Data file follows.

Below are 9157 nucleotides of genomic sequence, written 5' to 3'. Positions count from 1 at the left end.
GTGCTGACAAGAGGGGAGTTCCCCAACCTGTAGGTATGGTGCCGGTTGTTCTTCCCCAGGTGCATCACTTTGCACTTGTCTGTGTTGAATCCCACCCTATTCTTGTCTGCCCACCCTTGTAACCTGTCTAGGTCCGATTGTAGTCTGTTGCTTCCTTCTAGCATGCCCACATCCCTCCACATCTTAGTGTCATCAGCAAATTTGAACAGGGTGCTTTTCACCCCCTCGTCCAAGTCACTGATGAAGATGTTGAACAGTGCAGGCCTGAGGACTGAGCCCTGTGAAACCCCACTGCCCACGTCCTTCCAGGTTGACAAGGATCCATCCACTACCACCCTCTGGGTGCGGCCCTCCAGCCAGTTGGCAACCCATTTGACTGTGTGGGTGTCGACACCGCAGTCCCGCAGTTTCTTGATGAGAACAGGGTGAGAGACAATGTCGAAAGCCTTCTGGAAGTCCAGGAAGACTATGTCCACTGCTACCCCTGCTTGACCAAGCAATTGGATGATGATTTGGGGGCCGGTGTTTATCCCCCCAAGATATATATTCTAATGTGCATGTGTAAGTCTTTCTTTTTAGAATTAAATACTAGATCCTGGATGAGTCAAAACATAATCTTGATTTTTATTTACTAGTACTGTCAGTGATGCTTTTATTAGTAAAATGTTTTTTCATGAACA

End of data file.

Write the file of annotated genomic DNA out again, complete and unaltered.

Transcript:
Below are 9157 nucleotides of genomic sequence, written 5' to 3'. Positions count from 1 at the left end.
GTGCTGACAAGAGGGGAGTTCCCCAACCTGTAGGTATGGTGCCGGTTGTTCTTCCCCAGGTGCATCACTTTGCACTTGTCTGTGTTGAATCCCACCCTATTCTTGTCTGCCCACCCTTGTAACCTGTCTAGGTCCGATTGTAGTCTGTTGCTTCCTTCTAGCATGCCCACATCCCTCCACATCTTAGTGTCATCAGCAAATTTGAACAGGGTGCTTTTCACCCCCTCGTCCAAGTCACTGATGAAGATGTTGAACAGTGCAGGCCTGAGGACTGAGCCCTGTGAAACCCCACTGCCCACGTCCTTCCAGGTTGACAAGGATCCATCCACTACCACCCTCTGGGTGCGGCCCTCCAGCCAGTTGGCAACCCATTTGACTGTGTGGGTGTCGACACCGCAGTCCCGCAGTTTCTTGATGAGAACAGGGTGAGAGACAATGTCGAAAGCCTTCTGGAAGTCCAGGAAGACTATGTCCACTGCTACCCCTGCTTGACCAAGCAATTGGATGATGATTTGGGGGCCGGTGTTTATCCCCCCAAGATATATATTCTAATGTGCATGTGTAAGTCTTTCTTTTTAGAATTAAATACTAGATCCTGGATGAGTCAAAACATAATCTTGATTTTTATTTACTAGTACTGTCAGTGATGCTTTTATTAGTAAAATGTTTTTTCATGAACA